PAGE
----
Electoral commission facing challenges, but...
Dorothy Pine-McLarty, chairman of the Electoral Commission of Jamaica (ECJ), says the removal of the names of the dead and persons who have migrated from the voters' list continues to pose a major challenge for the commission, which is hampered by a lack of funds.
Pine-McLarty was speaking in an interview with The Gleaner following the close of day one of the two-day 10th International Electoral Affairs Symposium at the Half Moon Conference Centre in Montego Bay.
"Earlier this year, the Government indicated that funding would be given to undertake house-to-house reverification, but that is a lengthy exercise and very expensive. The people in the electoral offices islandwide themselves investigate, check with families, go out to the respective offices of births and deaths in the country to ascertain all of that. For the people who have migrated, it is a little bit more complicated," Pine-McLarty explained.
Pine-McLarty said officers from the electoral office are accompanied by scrutinisers from the political parties, adding that personnel have to be trained to do the exercise, which takes a year or more to complete. She pointed out, however, that despite these issues, the current voters' list, which has 1.7 million eligible voters and of which an updated copy should be printed by May 31, would be good for use if an election were called today.
"There is a continuous registration, and a new list is published at the end of May and November each year, so there is a cut-off in March and September, and it takes roughly about two months to check it, then it is printed and made available to the two main parties and other stakeholders," said Pine-McLarty.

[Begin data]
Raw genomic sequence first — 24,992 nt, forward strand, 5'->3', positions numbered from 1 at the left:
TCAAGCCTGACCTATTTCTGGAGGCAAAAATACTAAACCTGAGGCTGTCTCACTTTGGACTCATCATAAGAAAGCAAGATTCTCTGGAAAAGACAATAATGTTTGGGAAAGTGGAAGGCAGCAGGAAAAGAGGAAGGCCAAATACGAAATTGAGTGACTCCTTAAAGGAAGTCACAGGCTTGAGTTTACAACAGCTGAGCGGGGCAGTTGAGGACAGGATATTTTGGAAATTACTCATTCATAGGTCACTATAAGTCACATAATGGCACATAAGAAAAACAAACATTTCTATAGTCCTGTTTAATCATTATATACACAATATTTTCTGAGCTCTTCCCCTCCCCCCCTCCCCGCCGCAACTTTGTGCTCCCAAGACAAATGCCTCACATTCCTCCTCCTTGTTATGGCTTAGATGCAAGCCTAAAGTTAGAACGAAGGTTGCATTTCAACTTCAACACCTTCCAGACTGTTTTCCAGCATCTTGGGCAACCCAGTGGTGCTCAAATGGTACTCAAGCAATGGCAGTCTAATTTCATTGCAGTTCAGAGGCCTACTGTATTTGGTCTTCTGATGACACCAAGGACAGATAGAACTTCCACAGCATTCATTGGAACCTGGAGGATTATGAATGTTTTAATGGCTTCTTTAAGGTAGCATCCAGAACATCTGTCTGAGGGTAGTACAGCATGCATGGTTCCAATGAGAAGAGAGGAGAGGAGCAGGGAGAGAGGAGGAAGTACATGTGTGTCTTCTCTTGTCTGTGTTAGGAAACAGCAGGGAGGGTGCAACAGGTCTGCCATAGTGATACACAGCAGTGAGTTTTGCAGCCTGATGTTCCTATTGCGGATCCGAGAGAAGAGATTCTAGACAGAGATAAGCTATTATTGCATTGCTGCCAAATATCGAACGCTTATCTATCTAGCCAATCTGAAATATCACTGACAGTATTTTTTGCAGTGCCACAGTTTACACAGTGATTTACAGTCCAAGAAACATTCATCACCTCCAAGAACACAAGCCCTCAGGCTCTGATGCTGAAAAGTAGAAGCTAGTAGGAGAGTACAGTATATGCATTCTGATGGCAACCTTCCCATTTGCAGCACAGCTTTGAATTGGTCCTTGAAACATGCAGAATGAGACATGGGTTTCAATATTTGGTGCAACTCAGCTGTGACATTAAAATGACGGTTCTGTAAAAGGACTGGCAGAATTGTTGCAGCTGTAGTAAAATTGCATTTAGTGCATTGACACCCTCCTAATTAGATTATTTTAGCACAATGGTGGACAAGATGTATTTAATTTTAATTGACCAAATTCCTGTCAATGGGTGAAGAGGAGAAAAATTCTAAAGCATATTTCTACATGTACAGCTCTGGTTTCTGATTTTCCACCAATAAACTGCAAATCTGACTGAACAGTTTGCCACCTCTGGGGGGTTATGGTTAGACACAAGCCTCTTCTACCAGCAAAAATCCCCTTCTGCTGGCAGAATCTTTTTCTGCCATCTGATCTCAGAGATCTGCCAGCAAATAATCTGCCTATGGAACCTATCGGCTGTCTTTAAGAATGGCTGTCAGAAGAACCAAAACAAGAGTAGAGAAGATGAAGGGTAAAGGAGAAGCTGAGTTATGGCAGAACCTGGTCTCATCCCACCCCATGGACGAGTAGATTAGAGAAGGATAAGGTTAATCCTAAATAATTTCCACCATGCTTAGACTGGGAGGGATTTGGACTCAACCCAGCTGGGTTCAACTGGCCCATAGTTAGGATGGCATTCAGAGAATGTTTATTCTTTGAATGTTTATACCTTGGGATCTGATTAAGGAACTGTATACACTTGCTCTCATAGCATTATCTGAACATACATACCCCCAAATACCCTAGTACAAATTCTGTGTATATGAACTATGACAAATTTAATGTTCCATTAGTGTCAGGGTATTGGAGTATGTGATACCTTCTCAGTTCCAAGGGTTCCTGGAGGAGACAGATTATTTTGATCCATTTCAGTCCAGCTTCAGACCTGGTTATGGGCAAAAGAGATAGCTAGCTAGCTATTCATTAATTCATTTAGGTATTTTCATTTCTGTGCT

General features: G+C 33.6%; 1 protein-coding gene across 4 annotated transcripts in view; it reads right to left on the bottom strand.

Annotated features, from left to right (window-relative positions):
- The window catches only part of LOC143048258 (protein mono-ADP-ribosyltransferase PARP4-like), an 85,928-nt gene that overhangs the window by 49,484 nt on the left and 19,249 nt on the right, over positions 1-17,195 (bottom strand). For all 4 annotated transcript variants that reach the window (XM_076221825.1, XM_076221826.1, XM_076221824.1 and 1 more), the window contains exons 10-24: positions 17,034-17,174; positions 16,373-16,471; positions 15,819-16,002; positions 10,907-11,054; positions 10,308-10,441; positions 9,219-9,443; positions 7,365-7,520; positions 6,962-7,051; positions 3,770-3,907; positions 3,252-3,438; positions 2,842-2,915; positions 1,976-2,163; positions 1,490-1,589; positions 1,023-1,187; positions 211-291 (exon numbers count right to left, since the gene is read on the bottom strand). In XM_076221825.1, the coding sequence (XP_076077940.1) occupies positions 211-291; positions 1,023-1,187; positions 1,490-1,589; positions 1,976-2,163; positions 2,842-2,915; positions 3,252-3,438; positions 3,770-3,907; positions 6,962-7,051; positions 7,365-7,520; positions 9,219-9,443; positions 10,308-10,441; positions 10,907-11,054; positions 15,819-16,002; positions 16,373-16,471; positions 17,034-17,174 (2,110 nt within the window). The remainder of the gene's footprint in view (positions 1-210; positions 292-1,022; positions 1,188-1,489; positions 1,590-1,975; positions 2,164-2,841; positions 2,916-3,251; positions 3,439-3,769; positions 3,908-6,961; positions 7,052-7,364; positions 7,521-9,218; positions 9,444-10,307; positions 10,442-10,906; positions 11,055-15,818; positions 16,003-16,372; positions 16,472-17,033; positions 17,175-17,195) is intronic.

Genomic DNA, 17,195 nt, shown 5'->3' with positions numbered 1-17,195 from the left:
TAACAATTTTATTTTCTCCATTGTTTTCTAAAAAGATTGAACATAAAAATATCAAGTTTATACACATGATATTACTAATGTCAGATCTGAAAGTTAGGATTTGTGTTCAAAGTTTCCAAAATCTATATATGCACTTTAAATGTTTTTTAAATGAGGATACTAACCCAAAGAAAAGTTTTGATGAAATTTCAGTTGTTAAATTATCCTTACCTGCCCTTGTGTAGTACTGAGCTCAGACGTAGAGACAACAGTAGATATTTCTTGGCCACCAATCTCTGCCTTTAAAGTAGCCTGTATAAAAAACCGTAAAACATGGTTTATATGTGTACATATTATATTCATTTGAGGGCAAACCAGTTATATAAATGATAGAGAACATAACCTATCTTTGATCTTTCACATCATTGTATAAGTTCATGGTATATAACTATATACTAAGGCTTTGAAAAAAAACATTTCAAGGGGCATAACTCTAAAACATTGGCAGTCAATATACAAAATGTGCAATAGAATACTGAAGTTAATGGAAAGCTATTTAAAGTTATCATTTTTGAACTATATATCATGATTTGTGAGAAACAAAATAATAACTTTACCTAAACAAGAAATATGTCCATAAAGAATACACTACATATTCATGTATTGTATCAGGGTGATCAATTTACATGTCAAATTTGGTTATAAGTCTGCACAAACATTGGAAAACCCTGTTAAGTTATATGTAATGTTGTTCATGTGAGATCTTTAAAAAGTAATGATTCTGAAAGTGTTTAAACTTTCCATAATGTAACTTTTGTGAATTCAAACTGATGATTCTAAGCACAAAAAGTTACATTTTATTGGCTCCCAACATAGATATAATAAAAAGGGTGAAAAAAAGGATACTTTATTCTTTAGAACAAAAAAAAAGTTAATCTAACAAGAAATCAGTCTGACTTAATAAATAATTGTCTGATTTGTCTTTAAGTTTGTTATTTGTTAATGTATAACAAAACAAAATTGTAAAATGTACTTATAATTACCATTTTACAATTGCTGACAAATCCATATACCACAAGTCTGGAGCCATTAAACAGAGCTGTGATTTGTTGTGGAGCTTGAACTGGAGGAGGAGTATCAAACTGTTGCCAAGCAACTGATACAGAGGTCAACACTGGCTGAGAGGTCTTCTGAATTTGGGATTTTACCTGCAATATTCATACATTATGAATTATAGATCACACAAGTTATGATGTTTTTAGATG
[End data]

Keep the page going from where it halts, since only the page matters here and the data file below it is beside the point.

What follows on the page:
Turning her attention to voter apathy in Jamaica, Pine-McLarty said it could not be good for a maturing democracy like Jamaica to have just over half of the eligible voters casting their ballots as it is costly and speaks to a lack of social and civic responsibility.
"At every election, we prepare for 100 per cent of eligible electors, so a low turnout is an economic loss because so much money is spent to prepare for the election," said Pine-McLarty.
adopt swedish approach
The ECJ chairman has recommended that Jamaica adopt the 'Democracy Passport', which has been in use in Sweden and has resulted in voter turnout rates in excess of 80 per cent at elections.
"In Sweden, interest groups developed a Democracy Passport, which looks similar to the regular passport, which is presented to first-time voters and tells them how different levels of government function; how to vote; how they can influence government to effect changes within in the country," Pine McLarty said.
She said she believed educating the electorate by establishing democracy centres at libraries along with engaging youth at their level through social media platforms, including Facebook and Twitter, would help to spur an increase in voter turnout in Jamaica.